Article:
Before the first telephone had been invented by Joseph Bell, there were no other means to communicate from long distances except by telegraph or letters. This fact had set certain limits on the number of people one could contact at a distance; besides, communications were much slower than today. With the invention of the Internet, communicating with the whole world through a personal computer has become a reality. However, the true revolution in communication occurred when Mark Zuckerberg introduced his creation: Facebook. While being attractive for people all over the world, Zuckerberg’s social network also possesses serious threats and setbacks that may not be obvious at first glance.
Facebook is a great way to keep in touch with people who are far away. According to surveys, friends who reside in different countries and use Facebook to communicate with each other display a more optimistic mood and feel calmer about those who are close to them, compared to those who do not use any social networks, or use only email (IFR Database). People who use Facebook tend to feel like they are in touch with the rest of the world regardless of distances, and this sensation makes them feel better.
Facebook is a reasonable option for people who want to stay updated with the news of the topics that are of interest to them. Joining various communities regarding all kinds of activities, and receiving updates from them turn Facebook into an easy-to-use, completely-customizable newsline. Hence, Facebook can be a useful tool for those who need to receive operational and fresh information.
At the same time, Facebook is known to be a factor that distorts one’s perception of reality, declines the satisfaction of one’s life and personality, and negatively affects relationships between people. According to the research held by Ethan Kross of the University of Michigan and Philippe Verduyn of Leuven University, people who use Facebook often display a growing dissatisfaction with their lives, whereas respondents who use Facebook infrequently and socialize with peers in real life felt happier and healthier (The Economist).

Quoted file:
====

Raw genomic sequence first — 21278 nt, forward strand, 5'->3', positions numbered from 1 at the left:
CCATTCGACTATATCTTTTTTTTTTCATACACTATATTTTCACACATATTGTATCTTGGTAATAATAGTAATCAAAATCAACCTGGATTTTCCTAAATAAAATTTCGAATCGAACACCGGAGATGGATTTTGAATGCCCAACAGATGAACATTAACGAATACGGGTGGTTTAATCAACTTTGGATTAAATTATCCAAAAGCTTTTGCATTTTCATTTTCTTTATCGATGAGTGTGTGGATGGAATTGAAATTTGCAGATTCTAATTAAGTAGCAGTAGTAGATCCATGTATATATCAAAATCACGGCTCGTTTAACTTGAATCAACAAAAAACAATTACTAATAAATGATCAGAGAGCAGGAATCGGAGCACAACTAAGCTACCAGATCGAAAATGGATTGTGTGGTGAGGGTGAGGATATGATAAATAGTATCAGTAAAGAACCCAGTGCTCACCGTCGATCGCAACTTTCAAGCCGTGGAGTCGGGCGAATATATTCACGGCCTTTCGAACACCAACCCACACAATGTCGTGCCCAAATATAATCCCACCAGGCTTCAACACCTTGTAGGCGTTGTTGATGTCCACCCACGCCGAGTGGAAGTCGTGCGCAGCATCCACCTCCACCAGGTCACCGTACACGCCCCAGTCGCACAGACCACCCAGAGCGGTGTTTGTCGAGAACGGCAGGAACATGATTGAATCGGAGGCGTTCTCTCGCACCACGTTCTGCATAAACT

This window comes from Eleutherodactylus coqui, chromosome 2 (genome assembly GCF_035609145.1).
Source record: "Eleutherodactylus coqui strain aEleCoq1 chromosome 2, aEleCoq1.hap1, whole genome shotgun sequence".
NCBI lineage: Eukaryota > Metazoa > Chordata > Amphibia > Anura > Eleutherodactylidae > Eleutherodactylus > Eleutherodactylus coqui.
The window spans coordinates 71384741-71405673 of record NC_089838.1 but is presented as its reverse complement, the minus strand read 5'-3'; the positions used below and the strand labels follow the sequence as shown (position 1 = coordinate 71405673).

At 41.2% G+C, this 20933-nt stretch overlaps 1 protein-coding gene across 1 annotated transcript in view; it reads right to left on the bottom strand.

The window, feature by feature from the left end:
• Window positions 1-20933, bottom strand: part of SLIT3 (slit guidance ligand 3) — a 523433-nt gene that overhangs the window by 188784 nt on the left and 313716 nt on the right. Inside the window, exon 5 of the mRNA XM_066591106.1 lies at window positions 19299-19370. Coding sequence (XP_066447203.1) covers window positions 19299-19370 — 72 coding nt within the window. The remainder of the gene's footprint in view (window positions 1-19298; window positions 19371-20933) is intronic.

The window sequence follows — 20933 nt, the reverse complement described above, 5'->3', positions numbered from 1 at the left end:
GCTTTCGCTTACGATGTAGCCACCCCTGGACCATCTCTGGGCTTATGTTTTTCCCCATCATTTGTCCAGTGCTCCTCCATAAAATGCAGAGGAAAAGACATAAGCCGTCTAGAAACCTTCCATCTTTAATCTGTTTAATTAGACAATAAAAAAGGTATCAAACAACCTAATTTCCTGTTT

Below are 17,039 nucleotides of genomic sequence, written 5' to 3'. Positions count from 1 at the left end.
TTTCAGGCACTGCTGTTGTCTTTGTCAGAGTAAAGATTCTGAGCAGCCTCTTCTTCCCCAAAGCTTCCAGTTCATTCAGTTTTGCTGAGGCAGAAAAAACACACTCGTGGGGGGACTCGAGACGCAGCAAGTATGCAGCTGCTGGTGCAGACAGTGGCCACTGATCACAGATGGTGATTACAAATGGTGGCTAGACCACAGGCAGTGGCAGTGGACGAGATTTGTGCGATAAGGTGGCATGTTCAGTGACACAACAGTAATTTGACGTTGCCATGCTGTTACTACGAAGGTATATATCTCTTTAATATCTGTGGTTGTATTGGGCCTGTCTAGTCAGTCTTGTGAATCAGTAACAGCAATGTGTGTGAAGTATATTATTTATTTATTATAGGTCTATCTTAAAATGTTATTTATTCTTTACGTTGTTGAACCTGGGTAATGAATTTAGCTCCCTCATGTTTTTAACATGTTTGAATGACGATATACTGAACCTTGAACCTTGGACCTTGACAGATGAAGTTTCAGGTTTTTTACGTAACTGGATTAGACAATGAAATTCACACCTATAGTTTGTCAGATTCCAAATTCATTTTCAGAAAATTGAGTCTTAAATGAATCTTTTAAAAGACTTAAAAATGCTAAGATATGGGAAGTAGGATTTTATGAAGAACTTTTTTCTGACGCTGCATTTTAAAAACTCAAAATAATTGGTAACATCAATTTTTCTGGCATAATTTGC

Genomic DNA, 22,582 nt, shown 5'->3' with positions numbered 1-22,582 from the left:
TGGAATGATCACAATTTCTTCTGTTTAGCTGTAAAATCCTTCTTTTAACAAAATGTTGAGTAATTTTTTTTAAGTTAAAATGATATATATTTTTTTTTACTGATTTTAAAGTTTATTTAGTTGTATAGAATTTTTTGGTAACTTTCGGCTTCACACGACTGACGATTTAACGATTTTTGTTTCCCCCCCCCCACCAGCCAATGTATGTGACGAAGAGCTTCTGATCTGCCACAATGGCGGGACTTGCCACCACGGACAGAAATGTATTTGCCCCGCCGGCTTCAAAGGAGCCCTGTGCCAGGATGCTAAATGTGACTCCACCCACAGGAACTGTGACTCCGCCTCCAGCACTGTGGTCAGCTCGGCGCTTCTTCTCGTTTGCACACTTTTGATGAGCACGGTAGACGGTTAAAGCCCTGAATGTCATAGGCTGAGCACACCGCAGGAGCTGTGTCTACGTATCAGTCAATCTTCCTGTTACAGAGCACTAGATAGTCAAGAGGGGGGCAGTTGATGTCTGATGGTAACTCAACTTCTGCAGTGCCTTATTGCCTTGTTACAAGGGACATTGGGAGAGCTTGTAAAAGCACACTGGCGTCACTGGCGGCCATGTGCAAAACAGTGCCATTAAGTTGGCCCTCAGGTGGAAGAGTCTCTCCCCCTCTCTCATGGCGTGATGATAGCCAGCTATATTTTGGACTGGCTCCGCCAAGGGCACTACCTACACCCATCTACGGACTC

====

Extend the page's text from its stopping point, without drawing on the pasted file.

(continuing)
The same research showed how the most common emotion experienced by people who regularly use Facebook is envy. This is due to the fact that people usually do their best to make their lives look better than they are in reality, and at the same time believe in the reality of “virtual lives” created by other Facebook users.
Facebook can be dangerous for teenagers and children. Parents who would like to protect their children from negative information on the Internet should consider how Facebook is full of links to other media resources, some of which can be explicit. Whereas it is possible, to some extent, to control a child’s use of Facebook, it is impossible to predict where browsing these links could lead them (TheOnlineMom). Due to the same reason, parents have a right to feel worried about the friends of friends. One can know all the friends of their children, but these friends have other friends, who can have a negative influence on these children.
Facebook is a tool which should be used with caution. Though it is a convenient way to stay in touch with friends and acquaintances who live far away, and to stay updated about events which are of interest for a particular person, it can also have negative impacts on one’s personality. For example, Facebook causes its regular users to feel envious about the lives of other people; it can also provoke dissatisfaction with one’s own life, especially compared to people who socialize more in real life rather than online. The relationship Facebook has with the world is bittersweet: but we may witness its relationship turn for the worse in the coming decades.
“Get a Life!” The Economist. The Economist Newspaper, 17 Aug. 2013. Web. 07 Mar. 2014. <http://www.economist.com/news/science-and-technology/21583593-using-social-network-seems-make-people-more-miserable-get-life>.
“The Pros and Cons of Facebook for Kids.” TheOnlineMom. N.p., n.d. Web. 07 Mar. 2014. <http://theonlinemom.com/secondary.asp?id=1275>
“What’s Wrong About Facebook?” IFR Database. 25 Jun. 2011. Web. 07 Mar. 2014.